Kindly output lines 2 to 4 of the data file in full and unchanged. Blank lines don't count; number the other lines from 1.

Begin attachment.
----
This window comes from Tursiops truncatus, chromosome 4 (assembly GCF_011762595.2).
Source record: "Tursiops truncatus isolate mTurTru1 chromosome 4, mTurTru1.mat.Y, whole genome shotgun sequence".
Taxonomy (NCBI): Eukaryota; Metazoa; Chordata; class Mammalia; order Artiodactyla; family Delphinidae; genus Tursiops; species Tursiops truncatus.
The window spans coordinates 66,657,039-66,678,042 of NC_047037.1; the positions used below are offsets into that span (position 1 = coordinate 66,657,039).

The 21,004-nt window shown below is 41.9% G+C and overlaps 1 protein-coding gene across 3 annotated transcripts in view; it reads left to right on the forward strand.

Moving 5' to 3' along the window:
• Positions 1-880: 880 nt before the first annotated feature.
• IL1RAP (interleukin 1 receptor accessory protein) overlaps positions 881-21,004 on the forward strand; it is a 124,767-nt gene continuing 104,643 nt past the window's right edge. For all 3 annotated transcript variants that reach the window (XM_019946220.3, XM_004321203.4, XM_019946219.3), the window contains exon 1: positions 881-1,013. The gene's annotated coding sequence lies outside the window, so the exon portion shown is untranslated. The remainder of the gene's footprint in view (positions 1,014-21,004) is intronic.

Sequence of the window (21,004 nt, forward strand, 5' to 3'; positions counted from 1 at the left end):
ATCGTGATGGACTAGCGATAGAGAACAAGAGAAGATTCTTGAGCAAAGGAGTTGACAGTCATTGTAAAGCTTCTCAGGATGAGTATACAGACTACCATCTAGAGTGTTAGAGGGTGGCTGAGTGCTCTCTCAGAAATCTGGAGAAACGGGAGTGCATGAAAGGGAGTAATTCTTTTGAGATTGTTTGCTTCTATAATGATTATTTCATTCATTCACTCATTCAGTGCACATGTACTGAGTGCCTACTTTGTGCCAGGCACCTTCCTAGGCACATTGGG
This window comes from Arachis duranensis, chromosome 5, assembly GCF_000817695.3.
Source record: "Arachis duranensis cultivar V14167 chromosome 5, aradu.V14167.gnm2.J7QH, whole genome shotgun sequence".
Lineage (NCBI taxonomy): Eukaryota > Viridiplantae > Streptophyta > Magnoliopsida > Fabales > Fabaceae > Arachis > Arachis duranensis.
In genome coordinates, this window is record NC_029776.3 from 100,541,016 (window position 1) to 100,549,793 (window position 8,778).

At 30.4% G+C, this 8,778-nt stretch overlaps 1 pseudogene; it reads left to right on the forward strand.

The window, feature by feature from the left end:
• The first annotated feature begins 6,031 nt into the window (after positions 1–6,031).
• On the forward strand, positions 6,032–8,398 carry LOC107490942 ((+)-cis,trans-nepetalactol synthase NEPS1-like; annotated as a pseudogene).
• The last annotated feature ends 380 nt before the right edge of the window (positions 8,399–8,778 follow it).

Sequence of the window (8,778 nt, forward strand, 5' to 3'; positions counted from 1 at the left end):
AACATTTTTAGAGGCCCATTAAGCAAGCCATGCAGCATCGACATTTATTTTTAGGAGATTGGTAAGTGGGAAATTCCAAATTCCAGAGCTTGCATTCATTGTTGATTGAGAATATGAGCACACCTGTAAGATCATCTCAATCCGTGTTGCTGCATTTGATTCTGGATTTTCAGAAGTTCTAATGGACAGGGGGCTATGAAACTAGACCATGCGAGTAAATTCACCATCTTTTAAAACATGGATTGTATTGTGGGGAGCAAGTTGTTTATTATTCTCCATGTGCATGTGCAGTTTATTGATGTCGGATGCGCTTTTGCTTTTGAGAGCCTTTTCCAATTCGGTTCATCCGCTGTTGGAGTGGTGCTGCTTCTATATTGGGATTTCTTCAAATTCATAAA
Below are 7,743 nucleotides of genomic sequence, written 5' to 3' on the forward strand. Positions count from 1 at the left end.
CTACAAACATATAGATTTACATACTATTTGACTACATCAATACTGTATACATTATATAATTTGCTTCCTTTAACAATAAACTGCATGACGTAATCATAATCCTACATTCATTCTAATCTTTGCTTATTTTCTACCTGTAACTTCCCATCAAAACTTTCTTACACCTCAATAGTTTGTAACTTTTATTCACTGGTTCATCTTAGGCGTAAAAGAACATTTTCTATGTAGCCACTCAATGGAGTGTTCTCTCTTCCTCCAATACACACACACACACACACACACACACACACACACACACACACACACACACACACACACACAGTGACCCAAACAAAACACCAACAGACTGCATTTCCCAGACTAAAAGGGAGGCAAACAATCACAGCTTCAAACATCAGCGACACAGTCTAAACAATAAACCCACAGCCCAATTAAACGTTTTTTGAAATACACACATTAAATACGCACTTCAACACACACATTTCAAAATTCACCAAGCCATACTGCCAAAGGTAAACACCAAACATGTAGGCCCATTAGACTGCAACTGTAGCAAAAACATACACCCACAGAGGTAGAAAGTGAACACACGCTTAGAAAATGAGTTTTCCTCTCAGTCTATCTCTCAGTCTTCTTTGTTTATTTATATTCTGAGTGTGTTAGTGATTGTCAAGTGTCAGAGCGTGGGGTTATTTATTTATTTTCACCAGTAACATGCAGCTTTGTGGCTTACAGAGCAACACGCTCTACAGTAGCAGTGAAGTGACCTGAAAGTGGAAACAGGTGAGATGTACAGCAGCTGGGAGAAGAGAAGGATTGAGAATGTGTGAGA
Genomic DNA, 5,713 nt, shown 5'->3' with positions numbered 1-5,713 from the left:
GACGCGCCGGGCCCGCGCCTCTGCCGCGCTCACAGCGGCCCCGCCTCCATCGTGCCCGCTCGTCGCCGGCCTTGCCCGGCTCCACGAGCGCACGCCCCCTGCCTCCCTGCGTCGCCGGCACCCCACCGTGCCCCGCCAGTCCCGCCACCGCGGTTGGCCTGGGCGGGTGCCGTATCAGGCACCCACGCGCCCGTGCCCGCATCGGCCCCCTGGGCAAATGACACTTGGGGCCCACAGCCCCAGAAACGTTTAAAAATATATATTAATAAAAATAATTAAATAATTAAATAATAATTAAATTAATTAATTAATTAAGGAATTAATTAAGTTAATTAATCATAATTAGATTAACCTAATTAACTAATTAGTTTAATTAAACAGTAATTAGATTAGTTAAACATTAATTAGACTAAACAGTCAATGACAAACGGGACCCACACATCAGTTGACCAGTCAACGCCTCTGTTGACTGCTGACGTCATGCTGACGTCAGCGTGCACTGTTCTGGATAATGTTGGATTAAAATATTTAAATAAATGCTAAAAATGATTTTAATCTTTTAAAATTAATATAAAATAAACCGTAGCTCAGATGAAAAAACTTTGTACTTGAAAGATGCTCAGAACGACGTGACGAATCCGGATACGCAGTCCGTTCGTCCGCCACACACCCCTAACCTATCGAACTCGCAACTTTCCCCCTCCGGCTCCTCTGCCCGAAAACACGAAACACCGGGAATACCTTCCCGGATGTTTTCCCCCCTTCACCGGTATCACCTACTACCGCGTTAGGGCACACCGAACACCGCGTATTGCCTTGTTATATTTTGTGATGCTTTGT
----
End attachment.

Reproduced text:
Source record: "Tursiops truncatus isolate mTurTru1 chromosome 4, mTurTru1.mat.Y, whole genome shotgun sequence".
Taxonomy (NCBI): Eukaryota; Metazoa; Chordata; class Mammalia; order Artiodactyla; family Delphinidae; genus Tursiops; species Tursiops truncatus.
The window spans coordinates 66,657,039-66,678,042 of NC_047037.1; the positions used below are offsets into that span (position 1 = coordinate 66,657,039).